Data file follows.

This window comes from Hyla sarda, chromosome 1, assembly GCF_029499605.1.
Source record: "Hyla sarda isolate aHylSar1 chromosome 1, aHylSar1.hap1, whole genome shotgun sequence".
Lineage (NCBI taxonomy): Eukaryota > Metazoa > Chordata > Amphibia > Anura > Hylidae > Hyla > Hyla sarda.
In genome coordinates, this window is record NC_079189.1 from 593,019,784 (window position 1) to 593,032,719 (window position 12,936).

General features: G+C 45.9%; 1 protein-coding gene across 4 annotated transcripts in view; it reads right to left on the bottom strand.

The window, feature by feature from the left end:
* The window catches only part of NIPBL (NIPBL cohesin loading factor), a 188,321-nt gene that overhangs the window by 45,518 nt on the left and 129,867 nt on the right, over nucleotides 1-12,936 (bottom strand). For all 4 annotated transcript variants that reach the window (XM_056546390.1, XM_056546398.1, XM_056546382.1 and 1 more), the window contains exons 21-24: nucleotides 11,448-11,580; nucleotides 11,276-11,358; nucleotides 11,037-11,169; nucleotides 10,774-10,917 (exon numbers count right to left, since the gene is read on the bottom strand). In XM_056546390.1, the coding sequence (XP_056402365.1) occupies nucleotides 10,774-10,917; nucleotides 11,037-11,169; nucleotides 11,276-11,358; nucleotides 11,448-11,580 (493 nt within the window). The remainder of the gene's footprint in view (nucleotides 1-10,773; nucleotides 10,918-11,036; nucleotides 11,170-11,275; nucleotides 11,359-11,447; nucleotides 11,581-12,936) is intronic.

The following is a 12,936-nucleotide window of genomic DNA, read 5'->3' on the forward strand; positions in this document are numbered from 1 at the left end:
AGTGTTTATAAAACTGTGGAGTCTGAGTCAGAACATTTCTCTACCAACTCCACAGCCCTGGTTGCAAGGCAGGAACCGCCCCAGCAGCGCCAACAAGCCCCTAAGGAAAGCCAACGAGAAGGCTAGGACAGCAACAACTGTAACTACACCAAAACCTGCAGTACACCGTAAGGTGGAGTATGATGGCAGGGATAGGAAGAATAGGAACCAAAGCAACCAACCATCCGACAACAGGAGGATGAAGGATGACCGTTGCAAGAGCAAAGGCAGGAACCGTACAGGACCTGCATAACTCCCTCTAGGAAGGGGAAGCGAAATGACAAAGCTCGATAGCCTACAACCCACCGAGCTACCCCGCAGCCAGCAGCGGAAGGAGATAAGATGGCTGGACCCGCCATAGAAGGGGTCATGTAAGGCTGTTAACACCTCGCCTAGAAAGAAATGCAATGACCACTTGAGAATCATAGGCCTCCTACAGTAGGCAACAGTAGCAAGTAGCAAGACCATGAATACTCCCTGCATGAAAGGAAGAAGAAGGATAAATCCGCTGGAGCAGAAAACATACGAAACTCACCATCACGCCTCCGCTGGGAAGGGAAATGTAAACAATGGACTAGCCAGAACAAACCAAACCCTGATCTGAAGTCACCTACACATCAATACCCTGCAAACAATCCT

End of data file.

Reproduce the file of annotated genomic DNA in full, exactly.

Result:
This window comes from Hyla sarda, chromosome 1, assembly GCF_029499605.1.
Source record: "Hyla sarda isolate aHylSar1 chromosome 1, aHylSar1.hap1, whole genome shotgun sequence".
Lineage (NCBI taxonomy): Eukaryota > Metazoa > Chordata > Amphibia > Anura > Hylidae > Hyla > Hyla sarda.
In genome coordinates, this window is record NC_079189.1 from 593,019,784 (window position 1) to 593,032,719 (window position 12,936).

General features: G+C 45.9%; 1 protein-coding gene across 4 annotated transcripts in view; it reads right to left on the bottom strand.

The window, feature by feature from the left end:
* The window catches only part of NIPBL (NIPBL cohesin loading factor), a 188,321-nt gene that overhangs the window by 45,518 nt on the left and 129,867 nt on the right, over nucleotides 1-12,936 (bottom strand). For all 4 annotated transcript variants that reach the window (XM_056546390.1, XM_056546398.1, XM_056546382.1 and 1 more), the window contains exons 21-24: nucleotides 11,448-11,580; nucleotides 11,276-11,358; nucleotides 11,037-11,169; nucleotides 10,774-10,917 (exon numbers count right to left, since the gene is read on the bottom strand). In XM_056546390.1, the coding sequence (XP_056402365.1) occupies nucleotides 10,774-10,917; nucleotides 11,037-11,169; nucleotides 11,276-11,358; nucleotides 11,448-11,580 (493 nt within the window). The remainder of the gene's footprint in view (nucleotides 1-10,773; nucleotides 10,918-11,036; nucleotides 11,170-11,275; nucleotides 11,359-11,447; nucleotides 11,581-12,936) is intronic.

The following is a 12,936-nucleotide window of genomic DNA, read 5'->3' on the forward strand; positions in this document are numbered from 1 at the left end:
AGTGTTTATAAAACTGTGGAGTCTGAGTCAGAACATTTCTCTACCAACTCCACAGCCCTGGTTGCAAGGCAGGAACCGCCCCAGCAGCGCCAACAAGCCCCTAAGGAAAGCCAACGAGAAGGCTAGGACAGCAACAACTGTAACTACACCAAAACCTGCAGTACACCGTAAGGTGGAGTATGATGGCAGGGATAGGAAGAATAGGAACCAAAGCAACCAACCATCCGACAACAGGAGGATGAAGGATGACCGTTGCAAGAGCAAAGGCAGGAACCGTACAGGACCTGCATAACTCCCTCTAGGAAGGGGAAGCGAAATGACAAAGCTCGATAGCCTACAACCCACCGAGCTACCCCGCAGCCAGCAGCGGAAGGAGATAAGATGGCTGGACCCGCCATAGAAGGGGTCATGTAAGGCTGTTAACACCTCGCCTAGAAAGAAATGCAATGACCACTTGAGAATCATAGGCCTCCTACAGTAGGCAACAGTAGCAAGTAGCAAGACCATGAATACTCCCTGCATGAAAGGAAGAAGAAGGATAAATCCGCTGGAGCAGAAAACATACGAAACTCACCATCACGCCTCCGCTGGGAAGGGAAATGTAAACAATGGACTAGCCAGAACAAACCAAACCCTGATCTGAAGTCACCTACACATCAATACCCTGCAAACAATCCT